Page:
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Ways to retain staff

Whether it’s at the highest corporate level, or for the most apparently menial job, it’s important to find ways to retain staff. In a competitive marketplace, though, every business owner faces challenges in this respect.

It doesn’t matter how many employees your company has – whether it’s two or two thousand, you’re faced with the same worries about staff retention. Ways to retain staff come in different forms, each of which contribute to the bigger picture of helping you keep staff in their posts, and keep them performing at their best.

The ways to retain staff become apparent right from the word go, at the recruitment stage. It’s worth spending the time finding the right person for the job in question; this might take a little longer, but it will pay off in the long run. Having the right person in the right role gives you one less thing to worry about, rather than endless (not to mention costly) rounds of interviews and new-team-member inductions. Our sister service Psychometric Analysis can help you identify the person who will be best suited to the job you’re recruiting for.

Of all the ways to retain staff, the most obvious is to make your staff feel valued – if they feel that they’re important to your company and that their input is appreciated, they’ll be more motivated and likely to stay. However lowly a job might seem in the grand scheme of your business, whoever’s doing it must feel that they’re playing an important part in the overall workings of the company, and that their value is recognised higher up the ladder.

Getting feedback from your staff is always a valuable process, not just for answering the question of how to retain staff, but in nurturing a positive working environment. Your staff should always feel that their voices are heard, but don’t leave it there – use their comments to make real, tangible changes that improve your company.

Inevitably, things sometimes go wrong, and implementing a culture of accountability is another of the many ways to retain staff. Getting your team members to take responsibility for their work is a surprisingly effective way to increase productivity as it encourages them to achieve. It also allows you to isolate where things have gone wrong, and to make corresponding adjustments either to your team make-up, or to your company’s procedures.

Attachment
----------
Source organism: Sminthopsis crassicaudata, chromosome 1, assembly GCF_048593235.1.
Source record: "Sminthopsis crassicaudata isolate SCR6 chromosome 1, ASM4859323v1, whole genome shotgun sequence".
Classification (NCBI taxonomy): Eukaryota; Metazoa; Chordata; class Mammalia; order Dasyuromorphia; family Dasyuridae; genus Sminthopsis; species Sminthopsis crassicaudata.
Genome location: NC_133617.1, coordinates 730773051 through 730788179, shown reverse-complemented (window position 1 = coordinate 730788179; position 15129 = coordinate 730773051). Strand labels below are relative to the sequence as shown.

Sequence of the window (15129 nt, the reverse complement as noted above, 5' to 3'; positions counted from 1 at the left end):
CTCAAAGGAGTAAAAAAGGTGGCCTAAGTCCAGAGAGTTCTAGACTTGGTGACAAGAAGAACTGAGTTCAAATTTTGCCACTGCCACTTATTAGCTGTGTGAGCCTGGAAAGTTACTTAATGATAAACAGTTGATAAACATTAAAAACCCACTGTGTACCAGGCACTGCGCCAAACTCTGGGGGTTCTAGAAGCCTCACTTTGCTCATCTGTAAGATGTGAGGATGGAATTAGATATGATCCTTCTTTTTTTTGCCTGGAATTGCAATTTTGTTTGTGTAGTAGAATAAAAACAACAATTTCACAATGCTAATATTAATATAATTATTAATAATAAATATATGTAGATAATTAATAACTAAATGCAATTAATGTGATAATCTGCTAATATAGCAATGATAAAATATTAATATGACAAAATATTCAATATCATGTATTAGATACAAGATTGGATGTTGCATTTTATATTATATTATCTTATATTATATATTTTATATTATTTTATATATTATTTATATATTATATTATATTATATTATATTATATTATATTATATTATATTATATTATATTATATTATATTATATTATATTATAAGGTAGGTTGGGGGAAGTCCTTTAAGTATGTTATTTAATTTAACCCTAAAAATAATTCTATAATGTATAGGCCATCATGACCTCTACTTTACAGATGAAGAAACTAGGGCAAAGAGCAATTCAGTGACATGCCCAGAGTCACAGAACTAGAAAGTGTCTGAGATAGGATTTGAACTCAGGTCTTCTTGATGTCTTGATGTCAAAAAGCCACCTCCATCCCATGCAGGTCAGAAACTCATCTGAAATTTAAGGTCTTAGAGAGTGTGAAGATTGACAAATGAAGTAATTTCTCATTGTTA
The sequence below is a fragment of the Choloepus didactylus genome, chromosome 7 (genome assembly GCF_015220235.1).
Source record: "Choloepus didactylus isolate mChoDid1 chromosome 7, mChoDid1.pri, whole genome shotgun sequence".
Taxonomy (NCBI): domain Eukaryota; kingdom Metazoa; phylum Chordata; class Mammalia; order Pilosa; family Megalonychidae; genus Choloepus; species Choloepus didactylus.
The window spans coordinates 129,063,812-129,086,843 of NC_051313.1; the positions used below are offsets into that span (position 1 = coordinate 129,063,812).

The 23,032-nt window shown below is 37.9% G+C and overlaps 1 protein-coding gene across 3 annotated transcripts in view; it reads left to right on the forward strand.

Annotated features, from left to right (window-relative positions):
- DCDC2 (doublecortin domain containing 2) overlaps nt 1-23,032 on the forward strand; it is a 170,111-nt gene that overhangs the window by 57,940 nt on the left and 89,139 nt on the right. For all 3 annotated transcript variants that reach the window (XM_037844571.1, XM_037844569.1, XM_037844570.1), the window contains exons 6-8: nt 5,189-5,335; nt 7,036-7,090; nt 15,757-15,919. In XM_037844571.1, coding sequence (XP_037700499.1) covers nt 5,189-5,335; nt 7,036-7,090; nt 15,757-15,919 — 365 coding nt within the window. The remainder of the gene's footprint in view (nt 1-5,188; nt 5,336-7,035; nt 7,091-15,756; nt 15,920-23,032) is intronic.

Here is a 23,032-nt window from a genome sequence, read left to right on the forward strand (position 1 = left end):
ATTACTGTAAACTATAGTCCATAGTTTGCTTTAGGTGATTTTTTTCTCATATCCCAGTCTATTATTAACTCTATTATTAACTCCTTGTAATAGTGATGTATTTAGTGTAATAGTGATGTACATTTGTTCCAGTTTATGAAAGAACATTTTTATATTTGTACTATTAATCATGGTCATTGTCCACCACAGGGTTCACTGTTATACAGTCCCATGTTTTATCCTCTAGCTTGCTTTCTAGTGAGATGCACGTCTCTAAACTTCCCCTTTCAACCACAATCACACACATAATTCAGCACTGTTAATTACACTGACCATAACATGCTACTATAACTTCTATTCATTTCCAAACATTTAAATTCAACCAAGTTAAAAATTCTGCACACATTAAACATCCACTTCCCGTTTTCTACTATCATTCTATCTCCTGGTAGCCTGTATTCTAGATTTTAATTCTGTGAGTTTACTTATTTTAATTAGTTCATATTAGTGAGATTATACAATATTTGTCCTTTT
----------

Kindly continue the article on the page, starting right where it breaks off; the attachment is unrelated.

The jobs market is a highly competitive one, and workers are keen to ensure that they have the right opportunities to grow. Nobody will actively choose a dead-end job, and they certainly won’t stay in post if they feel that your company won’t allow them to develop their skills. One of the overlooked ways to retain staff is to encourage them to spread their wings. Ironically, employees who don’t feel shackled to their desks are more likely to stay there gladly.

The idea of the work-life balance is more important now to workers than ever before, and failing to recognise this is a sure-fire way to alienate your staff. Gone are the days when staff were expected to sell their soul to the company – today, employees want to feel respected as human beings. One of the most powerful ways to retain staff, ironically, is to recognise their non-work lives.

If your staff turnover is higher than you’d like it to be, it’s important to question why you’re having to employ new team members. Some business owners argue that if they’re having to let staff go, surely the staff themselves are at fault? It’s an easy assumption to make; after all, if someone isn’t up to the job, surely they shouldn’t be in the job.

However, it’s worth looking a little deeper. Was the job specification a fair one? Did you employ someone with less experience that you really needed, as a way to save money? Finding effective ways to retain staff is one thing, but you must also be aware of the job opportunity you’re presenting. If you want to keep staff happy, leaving them feeling hoodwinked by the job really isn’t the right way to go about it.

At the end of the day, when it comes to looking after staff, communication is always at the heart of it. Give new team members a clear sense of the role they’ll be taking on; ensure that they feel their ideas are being listened to; reward them when they achieve; support and coach them when they don’t. Of the many ways to retain staff, simply keeping in touch with them is the most important of all.

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